Ben Lowenthal: Maui residents used crowdsourcing when there was little official news

After the Lahaina fires, an online spreadsheet quickly became a reference document for the community.

The numbers are now easy to find.

Last week it was reported that at least 66 people were still missing and that another 80 people were also missing, Maui police said.

Currently, 63 of the 115 confirmed victims have been identified and the difficult work of contacting families continues.

But data at this level of detail was in short supply in the days following the August 8 fires, and in the absence of official information, the community quickly mobilized to share what they knew.

Like many people on Maui, I initially learned what was happening informally. For me it was a text message on Tuesday evening. I had a hard time understanding the words “Lahaina is literally burning down.” I immediately turned to social media and sure enough, the posts, pictures and comments were all about the fires.

I stayed up late watching the news, checking in on group chats and messaging apps, and scrolling through Facebook. No information came from the west side. The power was out. Cell phones didn’t work.

The next morning it was still not clear what happened in Lahaina. The courthouse in Wailuku was open. I had hearings scheduled. People had gathered outside the courtroom for a jury trial. Then I saw pictures of Front Street again via text message.

It was shocking.

The fires dominated my social media feed. Every post and every picture, unless it was about a fire, was a cry for help from someone desperate for information. People tried to find each other and used every opportunity available to them.

The online requests were everywhere:

“We have not heard from Mike Misaka since the fires started. If anyone has information please contact us. Mike loved going to the pool (Lahaina Aquatic Center) all the time and maybe he’ll be somewhere near that.”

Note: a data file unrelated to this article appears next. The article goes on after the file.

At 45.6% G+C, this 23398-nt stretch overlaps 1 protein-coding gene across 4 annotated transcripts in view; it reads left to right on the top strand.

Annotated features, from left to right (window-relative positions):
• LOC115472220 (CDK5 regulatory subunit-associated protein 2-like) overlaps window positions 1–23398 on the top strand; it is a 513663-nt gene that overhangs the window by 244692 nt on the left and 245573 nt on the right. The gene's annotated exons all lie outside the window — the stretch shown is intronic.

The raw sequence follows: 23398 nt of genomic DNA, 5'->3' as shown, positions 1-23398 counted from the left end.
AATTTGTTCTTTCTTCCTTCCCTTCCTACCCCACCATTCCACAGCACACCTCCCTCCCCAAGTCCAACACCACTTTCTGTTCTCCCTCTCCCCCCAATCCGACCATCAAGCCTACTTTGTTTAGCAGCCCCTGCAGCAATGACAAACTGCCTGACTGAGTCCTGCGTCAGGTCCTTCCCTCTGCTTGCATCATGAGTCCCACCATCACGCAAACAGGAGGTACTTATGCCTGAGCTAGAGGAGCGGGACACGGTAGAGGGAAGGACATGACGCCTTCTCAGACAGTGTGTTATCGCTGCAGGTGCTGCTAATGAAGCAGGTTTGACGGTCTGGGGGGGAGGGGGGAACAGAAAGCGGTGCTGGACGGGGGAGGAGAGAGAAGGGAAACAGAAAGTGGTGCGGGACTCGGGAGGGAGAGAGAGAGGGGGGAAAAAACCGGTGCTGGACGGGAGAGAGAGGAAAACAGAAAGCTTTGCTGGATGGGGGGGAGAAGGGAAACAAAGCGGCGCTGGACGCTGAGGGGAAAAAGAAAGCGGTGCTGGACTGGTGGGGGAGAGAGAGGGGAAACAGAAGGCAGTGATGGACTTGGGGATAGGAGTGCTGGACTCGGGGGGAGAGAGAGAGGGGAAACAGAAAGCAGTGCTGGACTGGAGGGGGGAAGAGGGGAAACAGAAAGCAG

“Looking for Linda Vaikeli from Lahaina Surf. . . Baker St.”

Lists of names posted at a shelter after the Lahaina fire on Aug. 8 were finally posted online. (Facebook screenshot/Ben Lowenthal/Civil Beat/2023)

These requests are accompanied by images of happier times at weddings, beaches and gatherings. There was no official word on anything or anyone. No one knew where to go or how to find the thousands of people who lived on the west side.

The photos of the missing people also included pictures of the emergency shelter registration forms that had already been posted on the night of the fires. Everyone did what they could. A Minneapolis-based haiku artist was motivated to post images of the lists.

I enlarged these images to search for people. I know I wasn’t alone because at some point someone took the names from the lists and created a spreadsheet in a shared Google Doc.

It has evolved into the Maui Fires People Locator.

The sheer number of names was initially overwhelming. It gave a sense of how massive the whole thing had become. But as I started going through it, I started recognizing names. I saw a friend from my local soccer league. I was looking for my cousin’s family. I looked for clients—particularly those who lived outside or had limited communication and transportation options.

Over a month later, it is still a remarkable document.

It is evidence of a community – both online and on island – responding to an urgent and pressing crisis.

It’s like a switchboard that only exists to connect people. And although the information is sparse, it is valuable to friends, neighbors and loved ones.

Many people on the list have been “found” and are marked in green. Sometimes that’s all it says.

A crowdsourced spreadsheet quickly became the reference document for those searching for missing friends and loved ones. (screenshot)

The missing or “unlocated” entries remain in red. Carlos Tobias “Last seen in WAHIKULI. He wanted to wait for his wife because she was still at work.” Danilo and Conchita Sagudang, not located, “were evacuated to Maui Prep but don’t know where after.” Alfie Rawlings, not located, “last seen in the Hale Mahaolu Elua Assistive Housing Units.”

Some have MPD/FBI case numbers next to their names.

A better system has now emerged. County and state officials have released an official list of missing people and are asking the public to help locate them. But in the early days of this massive disaster, that was all we had to do.

And it worked. With the people search, everyone knows who is missing and who has been found. Before official counts, reports and numbers, it was the only thing family, friends and loved ones wanted to know.

Now, as the shock on this island continues to wear off, the spreadsheet continues as questions that still need answers pile up.

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